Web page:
Design, Marketing, Page Layout, Self Publishing

How to Design Your Book Cover Like a Professional

How is a great book cover made? Many people like to think that a great cover just materializes, fully formed, in the mind of the designer. The reality is that many factors, such as visual appeal, color, fonts, and audience, all have to be considered before starting. Additionally, a book designer must have the technical skills to put those ideas into print.

Here are four tips on designing your cover from a professional book designer.

1. Think About Your Audience

When creating your book cover, it is critical to consider where your reader will be seeing your book, what they will be looking for, and the feeling or tone of covers in that genre. Before starting your design, I recommend looking online and at local bookstores for books in the same genre as your book.

A fiction cover should appeal to the heart. What is the mood or feeling of your book? If you can pinpoint this, with a little searching, you will certainly be able to find an image that conveys that feeling. You may have better luck searching for concepts rather than things. So searching for “alone” or “lonely house” may provide you a better image than “lost cabin in the woods.”

Common photographic themes that can provide mood:

  • Dark Clouds
  • Shadows
  • Light Rays
  • Facial Expressions

A nonfiction cover should appeal to the mind. A metaphor will get the buyer thinking about what the book may be about. When choosing images, download a copy or sample of any image that you are considering. Try each of your ideas on the cover design with the cover type to see which one is the best before you pay.

2. Keep It Simple

One of the most common mistakes made in book cover design is overcomplicating the cover imagery or being too literal with it. Choosing one image or a direct focal point in the cover image will help your cover be more understandable and more enticing to potential readers. Ask yourself: if you were to drive down the highway and see a billboard of your book’s cover, would you be able to understand and determine what it is at a glance?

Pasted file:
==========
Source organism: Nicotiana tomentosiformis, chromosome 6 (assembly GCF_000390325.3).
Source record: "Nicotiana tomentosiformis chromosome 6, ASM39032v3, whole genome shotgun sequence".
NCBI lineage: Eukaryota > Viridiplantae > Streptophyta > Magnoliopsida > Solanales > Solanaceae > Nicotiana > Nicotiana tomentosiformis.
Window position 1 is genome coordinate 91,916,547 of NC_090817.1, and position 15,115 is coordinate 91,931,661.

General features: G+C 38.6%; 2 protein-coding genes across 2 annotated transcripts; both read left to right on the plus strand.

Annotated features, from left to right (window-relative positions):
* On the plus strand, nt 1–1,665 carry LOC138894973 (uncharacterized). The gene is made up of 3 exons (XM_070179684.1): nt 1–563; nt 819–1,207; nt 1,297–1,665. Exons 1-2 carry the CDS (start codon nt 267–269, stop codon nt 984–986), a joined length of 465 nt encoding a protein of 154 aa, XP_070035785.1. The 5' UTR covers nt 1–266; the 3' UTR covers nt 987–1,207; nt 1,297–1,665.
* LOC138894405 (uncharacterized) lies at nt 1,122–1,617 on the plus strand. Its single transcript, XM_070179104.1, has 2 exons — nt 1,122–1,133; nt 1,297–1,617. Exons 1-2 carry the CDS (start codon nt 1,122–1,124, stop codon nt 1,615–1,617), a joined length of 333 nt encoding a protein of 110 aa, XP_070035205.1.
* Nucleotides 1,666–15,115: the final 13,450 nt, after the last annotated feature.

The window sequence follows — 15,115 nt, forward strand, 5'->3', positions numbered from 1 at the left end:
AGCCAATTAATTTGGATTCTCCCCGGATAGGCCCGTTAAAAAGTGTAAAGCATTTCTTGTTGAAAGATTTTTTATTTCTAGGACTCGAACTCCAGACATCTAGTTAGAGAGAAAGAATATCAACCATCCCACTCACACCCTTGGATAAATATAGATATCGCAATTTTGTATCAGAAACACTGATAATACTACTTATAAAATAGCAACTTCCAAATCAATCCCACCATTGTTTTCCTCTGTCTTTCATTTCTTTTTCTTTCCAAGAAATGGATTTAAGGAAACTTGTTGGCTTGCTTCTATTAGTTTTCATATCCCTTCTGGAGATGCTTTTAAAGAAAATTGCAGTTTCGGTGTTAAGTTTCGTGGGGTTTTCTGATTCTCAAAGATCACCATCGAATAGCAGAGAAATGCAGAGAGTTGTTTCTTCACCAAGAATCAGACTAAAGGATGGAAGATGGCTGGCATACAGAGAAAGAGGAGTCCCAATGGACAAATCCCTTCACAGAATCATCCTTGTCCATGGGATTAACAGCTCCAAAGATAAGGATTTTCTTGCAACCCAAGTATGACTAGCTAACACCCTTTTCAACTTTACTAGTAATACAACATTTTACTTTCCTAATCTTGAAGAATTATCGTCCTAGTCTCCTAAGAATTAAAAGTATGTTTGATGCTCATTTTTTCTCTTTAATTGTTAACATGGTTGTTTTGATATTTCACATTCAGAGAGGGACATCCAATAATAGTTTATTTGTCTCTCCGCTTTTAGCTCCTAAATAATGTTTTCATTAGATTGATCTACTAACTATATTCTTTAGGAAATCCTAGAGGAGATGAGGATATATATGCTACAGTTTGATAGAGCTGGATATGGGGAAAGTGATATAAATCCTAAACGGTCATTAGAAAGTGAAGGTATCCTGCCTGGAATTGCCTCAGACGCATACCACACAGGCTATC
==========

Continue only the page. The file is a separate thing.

3. Focus On Your Title

Your readers need to know what your book called, which means they need to see your title as soon as they see the cover. Making the title your focal point will help direct your readers’ eye and entice them. Part of making your title the focal point is choosing the right font and size.

Choosing a serif vs. sans serif type face: Serifs are generally used more on literary or historical book covers. Sans serifs are used often on thrillers or on non-fiction. Here is comparison of the two types:

Choosing the right font: While it is tempting to choose a “fancy” face, resist this temptation. Many of these treatments absolutely guarantee an unprofessional cover design. Here are a few recommended typefaces:

Placing the type on your cover. It may seem a bit traditional, but you can’t go wrong with centered type! Keep your contrast as high as possible by using pure white type over a dark image, and pure black over a light image. When formatting your title, you may want to use wide letter spacing if your type is going over an image. If your background image is simple, you can choose a type with thinner letters. If the background image is busy, choose a heavier typeface.

4. Rule of Thirds

This is a common guideline or best practice for photography but also relates to book covers. The rule of thirds is a composition style that recommends that you divide your artwork into three main sections, each taking up one-third of the cover. For example, your focal point (usually your title or center element) will take up one third of your cover, while the remaining two thirds would be left open for background elements. Your sections can be divided, vertically, or diagonally. Below is an example cover that utilizes the rule of thirds:

Following these four tips will help give your book a professional look and make it standout among the crowd. Designing a cover should be fun and most importantly it should be something you love.

Check our our cover design portfolio and text design portfolio for a little inspiration.

Design, Marketing, Self Publishing, Book production, Book Printing Cost

How to Choose the Right Book Cover Finish: Matte vs. Gloss vs. UV

When I’m in a library or bookstore searching for my next adventure in reading, it’s a total sensory experience. From the smell of paper to the feel of the cover, choosing a book becomes about more than just the content on the page. Part of this experience is the cover finish on a particular book. Whether it’s the glossy art book or a matte novel, the cover finish you choose will affect how a reader perceives your book.